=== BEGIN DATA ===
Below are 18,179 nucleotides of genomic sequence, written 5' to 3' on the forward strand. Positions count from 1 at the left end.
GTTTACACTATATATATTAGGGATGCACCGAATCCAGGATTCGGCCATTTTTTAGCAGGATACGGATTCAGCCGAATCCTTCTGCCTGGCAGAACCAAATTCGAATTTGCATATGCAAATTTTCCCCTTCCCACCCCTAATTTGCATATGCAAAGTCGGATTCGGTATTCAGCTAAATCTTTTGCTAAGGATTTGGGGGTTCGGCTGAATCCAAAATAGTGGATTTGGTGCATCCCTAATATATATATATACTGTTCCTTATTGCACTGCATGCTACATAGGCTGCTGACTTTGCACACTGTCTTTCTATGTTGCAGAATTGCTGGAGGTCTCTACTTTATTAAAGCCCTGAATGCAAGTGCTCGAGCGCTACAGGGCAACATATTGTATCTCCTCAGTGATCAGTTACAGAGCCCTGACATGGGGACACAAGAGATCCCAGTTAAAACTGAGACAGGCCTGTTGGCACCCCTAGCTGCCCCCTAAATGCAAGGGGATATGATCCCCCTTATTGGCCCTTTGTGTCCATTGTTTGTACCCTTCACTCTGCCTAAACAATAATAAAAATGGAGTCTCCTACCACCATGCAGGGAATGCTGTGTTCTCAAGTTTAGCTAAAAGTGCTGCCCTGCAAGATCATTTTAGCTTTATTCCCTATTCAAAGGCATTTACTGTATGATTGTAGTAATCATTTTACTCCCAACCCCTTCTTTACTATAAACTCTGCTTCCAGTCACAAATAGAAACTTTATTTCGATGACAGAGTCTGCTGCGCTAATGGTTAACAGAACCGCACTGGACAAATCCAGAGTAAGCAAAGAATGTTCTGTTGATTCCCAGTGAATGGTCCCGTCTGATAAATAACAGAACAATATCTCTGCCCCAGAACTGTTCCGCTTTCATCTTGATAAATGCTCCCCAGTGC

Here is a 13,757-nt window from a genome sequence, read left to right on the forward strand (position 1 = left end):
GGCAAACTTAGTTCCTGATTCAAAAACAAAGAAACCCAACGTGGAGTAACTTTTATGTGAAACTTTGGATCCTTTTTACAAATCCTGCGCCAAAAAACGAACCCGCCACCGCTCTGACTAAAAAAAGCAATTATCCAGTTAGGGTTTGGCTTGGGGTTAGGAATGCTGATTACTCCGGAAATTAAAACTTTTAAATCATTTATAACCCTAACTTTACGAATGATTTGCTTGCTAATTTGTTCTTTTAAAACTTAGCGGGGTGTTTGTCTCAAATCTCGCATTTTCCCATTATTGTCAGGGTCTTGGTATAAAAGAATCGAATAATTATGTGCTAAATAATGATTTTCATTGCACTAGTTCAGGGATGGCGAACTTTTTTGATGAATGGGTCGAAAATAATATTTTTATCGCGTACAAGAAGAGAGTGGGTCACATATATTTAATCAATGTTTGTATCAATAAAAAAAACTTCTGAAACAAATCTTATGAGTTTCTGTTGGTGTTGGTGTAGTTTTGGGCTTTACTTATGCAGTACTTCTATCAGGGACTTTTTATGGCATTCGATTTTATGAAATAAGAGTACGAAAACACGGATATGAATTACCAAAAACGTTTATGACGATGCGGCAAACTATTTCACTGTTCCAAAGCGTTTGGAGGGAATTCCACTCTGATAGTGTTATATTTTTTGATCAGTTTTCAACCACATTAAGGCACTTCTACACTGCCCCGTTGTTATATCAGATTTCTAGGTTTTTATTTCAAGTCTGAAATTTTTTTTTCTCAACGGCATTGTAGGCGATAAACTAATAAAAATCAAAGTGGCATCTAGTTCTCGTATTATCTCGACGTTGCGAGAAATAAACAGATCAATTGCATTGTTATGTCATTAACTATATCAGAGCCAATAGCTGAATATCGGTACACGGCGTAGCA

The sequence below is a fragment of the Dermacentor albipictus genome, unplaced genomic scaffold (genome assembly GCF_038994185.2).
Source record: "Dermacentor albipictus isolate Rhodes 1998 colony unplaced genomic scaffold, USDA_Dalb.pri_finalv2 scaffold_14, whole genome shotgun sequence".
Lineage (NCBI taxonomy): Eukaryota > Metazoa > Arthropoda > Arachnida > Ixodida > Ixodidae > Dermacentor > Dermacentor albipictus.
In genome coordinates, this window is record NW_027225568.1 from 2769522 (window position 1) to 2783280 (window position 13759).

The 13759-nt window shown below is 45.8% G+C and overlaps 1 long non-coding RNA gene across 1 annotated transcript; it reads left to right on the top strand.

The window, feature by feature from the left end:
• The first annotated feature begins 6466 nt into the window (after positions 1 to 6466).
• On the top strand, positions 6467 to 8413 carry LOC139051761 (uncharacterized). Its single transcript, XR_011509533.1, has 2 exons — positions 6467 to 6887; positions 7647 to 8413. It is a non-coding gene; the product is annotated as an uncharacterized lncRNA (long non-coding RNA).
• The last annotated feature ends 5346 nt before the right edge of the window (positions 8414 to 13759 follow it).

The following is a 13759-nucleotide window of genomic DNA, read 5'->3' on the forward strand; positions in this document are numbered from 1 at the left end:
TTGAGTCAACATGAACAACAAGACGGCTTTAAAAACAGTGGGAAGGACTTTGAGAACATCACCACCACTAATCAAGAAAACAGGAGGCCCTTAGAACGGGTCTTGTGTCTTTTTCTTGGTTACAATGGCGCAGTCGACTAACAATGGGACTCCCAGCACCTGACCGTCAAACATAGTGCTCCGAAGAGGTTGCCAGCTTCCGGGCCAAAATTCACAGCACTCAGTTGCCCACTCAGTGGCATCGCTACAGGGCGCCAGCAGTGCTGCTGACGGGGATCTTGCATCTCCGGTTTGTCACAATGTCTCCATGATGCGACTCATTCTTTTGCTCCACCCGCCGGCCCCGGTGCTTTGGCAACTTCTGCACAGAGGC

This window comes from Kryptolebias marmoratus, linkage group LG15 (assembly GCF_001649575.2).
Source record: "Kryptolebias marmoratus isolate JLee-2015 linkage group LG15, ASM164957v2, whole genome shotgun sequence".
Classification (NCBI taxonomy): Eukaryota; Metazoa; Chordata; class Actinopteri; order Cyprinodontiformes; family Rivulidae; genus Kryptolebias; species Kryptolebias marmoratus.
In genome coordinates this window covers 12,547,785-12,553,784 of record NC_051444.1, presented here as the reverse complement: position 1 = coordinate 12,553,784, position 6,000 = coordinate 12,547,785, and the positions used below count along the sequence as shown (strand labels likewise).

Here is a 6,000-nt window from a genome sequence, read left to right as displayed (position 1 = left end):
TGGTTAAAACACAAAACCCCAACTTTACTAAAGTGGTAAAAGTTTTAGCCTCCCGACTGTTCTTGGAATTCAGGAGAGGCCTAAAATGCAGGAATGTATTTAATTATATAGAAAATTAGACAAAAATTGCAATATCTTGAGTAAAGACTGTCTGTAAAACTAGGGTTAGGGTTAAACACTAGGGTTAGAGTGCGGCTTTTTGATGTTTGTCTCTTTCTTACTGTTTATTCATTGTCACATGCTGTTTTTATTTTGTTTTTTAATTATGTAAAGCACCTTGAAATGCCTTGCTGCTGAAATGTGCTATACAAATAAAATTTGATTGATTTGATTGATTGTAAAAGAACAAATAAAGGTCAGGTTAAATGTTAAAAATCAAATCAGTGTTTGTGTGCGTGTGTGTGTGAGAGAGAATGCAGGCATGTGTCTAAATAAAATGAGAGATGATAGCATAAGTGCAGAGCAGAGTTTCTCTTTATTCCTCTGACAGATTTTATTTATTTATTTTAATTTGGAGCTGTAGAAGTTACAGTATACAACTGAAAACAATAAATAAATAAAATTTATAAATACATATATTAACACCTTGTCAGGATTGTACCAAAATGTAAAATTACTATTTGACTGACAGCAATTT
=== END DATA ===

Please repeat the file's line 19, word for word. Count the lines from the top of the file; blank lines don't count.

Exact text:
In genome coordinates this window covers 12,547,785-12,553,784 of record NC_051444.1, presented here as the reverse complement: position 1 = coordinate 12,553,784, position 6,000 = coordinate 12,547,785, and the positions used below count along the sequence as shown (strand labels likewise).